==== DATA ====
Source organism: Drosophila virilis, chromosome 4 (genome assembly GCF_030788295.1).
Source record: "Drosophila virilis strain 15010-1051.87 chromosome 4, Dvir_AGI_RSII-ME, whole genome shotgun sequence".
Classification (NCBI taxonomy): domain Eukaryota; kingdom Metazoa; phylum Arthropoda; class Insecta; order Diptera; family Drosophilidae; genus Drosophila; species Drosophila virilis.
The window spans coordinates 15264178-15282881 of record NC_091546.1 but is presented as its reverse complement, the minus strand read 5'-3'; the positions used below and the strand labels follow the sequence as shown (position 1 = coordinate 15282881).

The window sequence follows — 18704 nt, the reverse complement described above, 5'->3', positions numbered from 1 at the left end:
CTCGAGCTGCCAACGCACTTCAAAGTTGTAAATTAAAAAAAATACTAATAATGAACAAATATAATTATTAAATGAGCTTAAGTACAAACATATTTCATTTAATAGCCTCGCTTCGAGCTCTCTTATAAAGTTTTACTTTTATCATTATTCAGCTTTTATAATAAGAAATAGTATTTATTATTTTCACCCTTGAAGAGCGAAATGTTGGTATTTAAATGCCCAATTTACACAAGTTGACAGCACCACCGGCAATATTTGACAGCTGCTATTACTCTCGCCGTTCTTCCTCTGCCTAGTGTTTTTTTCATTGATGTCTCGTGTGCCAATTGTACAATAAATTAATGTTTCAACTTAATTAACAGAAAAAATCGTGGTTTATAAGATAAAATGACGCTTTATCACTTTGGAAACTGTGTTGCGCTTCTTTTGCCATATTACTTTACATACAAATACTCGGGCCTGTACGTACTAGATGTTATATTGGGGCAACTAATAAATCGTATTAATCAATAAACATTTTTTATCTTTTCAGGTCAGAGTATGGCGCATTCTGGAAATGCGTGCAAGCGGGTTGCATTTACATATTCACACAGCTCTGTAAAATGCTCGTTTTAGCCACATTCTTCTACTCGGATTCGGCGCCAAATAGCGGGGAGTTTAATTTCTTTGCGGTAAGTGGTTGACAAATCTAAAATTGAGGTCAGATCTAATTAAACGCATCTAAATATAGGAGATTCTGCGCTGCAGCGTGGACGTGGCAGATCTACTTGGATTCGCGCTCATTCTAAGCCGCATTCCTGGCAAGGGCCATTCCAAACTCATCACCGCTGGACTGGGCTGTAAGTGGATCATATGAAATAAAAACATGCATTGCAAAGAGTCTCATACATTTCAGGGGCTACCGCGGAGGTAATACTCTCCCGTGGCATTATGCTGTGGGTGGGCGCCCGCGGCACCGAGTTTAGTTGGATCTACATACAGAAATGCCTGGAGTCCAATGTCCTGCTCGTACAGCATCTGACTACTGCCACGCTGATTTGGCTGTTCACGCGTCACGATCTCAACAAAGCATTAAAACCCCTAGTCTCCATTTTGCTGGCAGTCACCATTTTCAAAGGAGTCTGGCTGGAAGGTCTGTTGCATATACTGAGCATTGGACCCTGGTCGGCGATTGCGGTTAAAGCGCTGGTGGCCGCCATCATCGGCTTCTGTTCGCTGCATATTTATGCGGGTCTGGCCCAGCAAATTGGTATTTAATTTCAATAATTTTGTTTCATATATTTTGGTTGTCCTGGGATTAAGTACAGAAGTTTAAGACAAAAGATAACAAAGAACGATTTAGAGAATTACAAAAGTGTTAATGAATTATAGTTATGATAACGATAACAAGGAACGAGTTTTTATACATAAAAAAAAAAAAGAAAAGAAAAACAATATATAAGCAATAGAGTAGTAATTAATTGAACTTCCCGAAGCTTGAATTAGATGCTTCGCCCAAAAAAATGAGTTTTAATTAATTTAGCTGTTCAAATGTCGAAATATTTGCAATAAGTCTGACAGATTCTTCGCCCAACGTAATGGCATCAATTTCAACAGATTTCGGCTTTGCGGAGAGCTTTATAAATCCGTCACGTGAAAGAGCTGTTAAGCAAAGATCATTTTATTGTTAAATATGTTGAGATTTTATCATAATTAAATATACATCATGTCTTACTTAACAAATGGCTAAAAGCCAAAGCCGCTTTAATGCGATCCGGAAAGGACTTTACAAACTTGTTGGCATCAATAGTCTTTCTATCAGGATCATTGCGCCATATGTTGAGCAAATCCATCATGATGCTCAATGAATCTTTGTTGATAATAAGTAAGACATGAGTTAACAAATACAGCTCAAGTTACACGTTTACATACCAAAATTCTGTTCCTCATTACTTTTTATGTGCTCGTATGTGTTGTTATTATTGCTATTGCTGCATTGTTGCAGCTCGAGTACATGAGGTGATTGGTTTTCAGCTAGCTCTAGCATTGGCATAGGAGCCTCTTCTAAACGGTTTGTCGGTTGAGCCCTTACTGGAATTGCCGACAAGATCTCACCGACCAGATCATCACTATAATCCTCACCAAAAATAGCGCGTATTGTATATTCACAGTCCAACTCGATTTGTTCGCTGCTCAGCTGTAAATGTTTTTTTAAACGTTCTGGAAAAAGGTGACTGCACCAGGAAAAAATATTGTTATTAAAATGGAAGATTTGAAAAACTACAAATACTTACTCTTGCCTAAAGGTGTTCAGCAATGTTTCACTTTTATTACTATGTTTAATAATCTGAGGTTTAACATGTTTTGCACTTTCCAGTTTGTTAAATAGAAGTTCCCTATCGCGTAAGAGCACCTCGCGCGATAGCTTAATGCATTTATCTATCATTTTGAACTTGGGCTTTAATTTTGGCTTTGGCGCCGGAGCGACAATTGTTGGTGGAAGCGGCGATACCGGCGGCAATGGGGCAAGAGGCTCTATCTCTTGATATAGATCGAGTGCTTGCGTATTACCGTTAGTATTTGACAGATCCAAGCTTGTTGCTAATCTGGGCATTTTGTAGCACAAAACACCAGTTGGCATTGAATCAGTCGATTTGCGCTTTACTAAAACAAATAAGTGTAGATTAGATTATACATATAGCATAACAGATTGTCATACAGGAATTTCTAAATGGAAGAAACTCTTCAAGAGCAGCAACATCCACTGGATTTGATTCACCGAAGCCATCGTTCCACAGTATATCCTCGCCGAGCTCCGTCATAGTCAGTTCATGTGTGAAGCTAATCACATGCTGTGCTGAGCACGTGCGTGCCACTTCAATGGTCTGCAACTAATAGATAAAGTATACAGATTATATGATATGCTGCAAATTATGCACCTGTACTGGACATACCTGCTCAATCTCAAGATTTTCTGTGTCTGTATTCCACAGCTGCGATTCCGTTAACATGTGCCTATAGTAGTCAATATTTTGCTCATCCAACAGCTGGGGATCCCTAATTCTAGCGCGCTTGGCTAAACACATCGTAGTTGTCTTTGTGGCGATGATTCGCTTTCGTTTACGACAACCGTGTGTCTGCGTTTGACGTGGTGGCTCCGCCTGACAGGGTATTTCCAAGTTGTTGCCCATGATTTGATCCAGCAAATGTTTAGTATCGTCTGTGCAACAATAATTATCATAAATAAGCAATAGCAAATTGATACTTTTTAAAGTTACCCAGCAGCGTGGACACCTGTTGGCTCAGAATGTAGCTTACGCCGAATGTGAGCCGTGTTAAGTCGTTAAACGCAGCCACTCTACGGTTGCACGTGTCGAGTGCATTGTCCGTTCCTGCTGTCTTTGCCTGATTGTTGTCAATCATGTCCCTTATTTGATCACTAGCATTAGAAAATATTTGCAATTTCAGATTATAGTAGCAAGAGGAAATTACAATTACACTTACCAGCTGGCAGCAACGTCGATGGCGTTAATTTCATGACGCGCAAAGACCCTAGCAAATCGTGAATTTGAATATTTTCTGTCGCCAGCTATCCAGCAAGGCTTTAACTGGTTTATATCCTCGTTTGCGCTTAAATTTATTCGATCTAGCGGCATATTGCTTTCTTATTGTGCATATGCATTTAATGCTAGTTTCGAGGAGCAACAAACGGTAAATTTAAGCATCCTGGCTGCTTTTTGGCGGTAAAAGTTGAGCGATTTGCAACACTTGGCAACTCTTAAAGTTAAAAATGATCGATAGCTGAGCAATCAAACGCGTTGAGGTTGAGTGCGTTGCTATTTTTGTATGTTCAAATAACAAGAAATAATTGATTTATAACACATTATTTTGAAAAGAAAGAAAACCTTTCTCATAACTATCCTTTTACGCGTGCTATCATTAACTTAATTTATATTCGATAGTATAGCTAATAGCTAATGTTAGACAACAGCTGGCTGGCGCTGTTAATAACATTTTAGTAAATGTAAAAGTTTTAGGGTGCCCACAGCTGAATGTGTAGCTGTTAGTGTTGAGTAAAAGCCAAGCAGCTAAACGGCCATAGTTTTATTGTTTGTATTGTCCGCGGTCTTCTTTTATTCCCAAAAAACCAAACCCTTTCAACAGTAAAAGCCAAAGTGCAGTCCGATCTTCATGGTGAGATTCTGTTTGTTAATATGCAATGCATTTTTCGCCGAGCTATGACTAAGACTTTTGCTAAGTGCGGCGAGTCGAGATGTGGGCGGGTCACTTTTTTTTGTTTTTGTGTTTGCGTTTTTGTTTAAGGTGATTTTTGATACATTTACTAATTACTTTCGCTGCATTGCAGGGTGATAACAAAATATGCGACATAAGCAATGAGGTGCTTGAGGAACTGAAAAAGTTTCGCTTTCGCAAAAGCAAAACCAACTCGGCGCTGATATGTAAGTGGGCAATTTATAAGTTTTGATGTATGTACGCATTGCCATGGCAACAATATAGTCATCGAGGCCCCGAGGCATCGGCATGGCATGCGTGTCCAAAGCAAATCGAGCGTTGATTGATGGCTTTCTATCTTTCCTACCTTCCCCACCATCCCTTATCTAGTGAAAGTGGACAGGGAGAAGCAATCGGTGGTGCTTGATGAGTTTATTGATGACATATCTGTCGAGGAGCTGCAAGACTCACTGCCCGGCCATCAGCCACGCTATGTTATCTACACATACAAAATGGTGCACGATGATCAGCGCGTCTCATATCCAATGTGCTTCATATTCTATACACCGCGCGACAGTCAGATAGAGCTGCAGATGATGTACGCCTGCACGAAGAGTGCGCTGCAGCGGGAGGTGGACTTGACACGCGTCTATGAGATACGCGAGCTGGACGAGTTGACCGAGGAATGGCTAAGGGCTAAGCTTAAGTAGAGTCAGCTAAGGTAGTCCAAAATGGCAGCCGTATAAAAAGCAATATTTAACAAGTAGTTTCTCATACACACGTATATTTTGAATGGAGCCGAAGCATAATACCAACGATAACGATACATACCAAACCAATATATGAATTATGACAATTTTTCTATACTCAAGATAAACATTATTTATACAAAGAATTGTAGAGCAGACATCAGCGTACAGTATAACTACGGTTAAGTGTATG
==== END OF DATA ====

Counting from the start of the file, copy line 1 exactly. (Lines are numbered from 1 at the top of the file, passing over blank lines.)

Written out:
Source organism: Drosophila virilis, chromosome 4 (genome assembly GCF_030788295.1).